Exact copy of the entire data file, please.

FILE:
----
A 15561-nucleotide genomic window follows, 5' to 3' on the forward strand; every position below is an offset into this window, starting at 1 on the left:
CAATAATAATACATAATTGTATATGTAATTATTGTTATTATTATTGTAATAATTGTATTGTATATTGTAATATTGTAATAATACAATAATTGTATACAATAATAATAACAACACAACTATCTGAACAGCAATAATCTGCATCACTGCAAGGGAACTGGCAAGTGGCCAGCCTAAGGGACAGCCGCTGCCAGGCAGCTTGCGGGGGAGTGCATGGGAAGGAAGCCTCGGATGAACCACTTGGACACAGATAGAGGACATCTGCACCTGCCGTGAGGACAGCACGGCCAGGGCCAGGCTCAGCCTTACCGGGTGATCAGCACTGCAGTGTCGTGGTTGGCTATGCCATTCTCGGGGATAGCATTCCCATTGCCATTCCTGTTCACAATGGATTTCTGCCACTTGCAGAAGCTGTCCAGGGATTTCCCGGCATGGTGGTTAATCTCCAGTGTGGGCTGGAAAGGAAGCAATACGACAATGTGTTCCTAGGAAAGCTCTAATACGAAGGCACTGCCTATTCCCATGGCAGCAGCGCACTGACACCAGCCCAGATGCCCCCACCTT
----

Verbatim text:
A 15561-nucleotide genomic window follows, 5' to 3' on the forward strand; every position below is an offset into this window, starting at 1 on the left:
CAATAATAATACATAATTGTATATGTAATTATTGTTATTATTATTGTAATAATTGTATTGTATATTGTAATATTGTAATAATACAATAATTGTATACAATAATAATAACAACACAACTATCTGAACAGCAATAATCTGCATCACTGCAAGGGAACTGGCAAGTGGCCAGCCTAAGGGACAGCCGCTGCCAGGCAGCTTGCGGGGGAGTGCATGGGAAGGAAGCCTCGGATGAACCACTTGGACACAGATAGAGGACATCTGCACCTGCCGTGAGGACAGCACGGCCAGGGCCAGGCTCAGCCTTACCGGGTGATCAGCACTGCAGTGTCGTGGTTGGCTATGCCATTCTCGGGGATAGCATTCCCATTGCCATTCCTGTTCACAATGGATTTCTGCCACTTGCAGAAGCTGTCCAGGGATTTCCCGGCATGGTGGTTAATCTCCAGTGTGGGCTGGAAAGGAAGCAATACGACAATGTGTTCCTAGGAAAGCTCTAATACGAAGGCACTGCCTATTCCCATGGCAGCAGCGCACTGACACCAGCCCAGATGCCCCCACCTT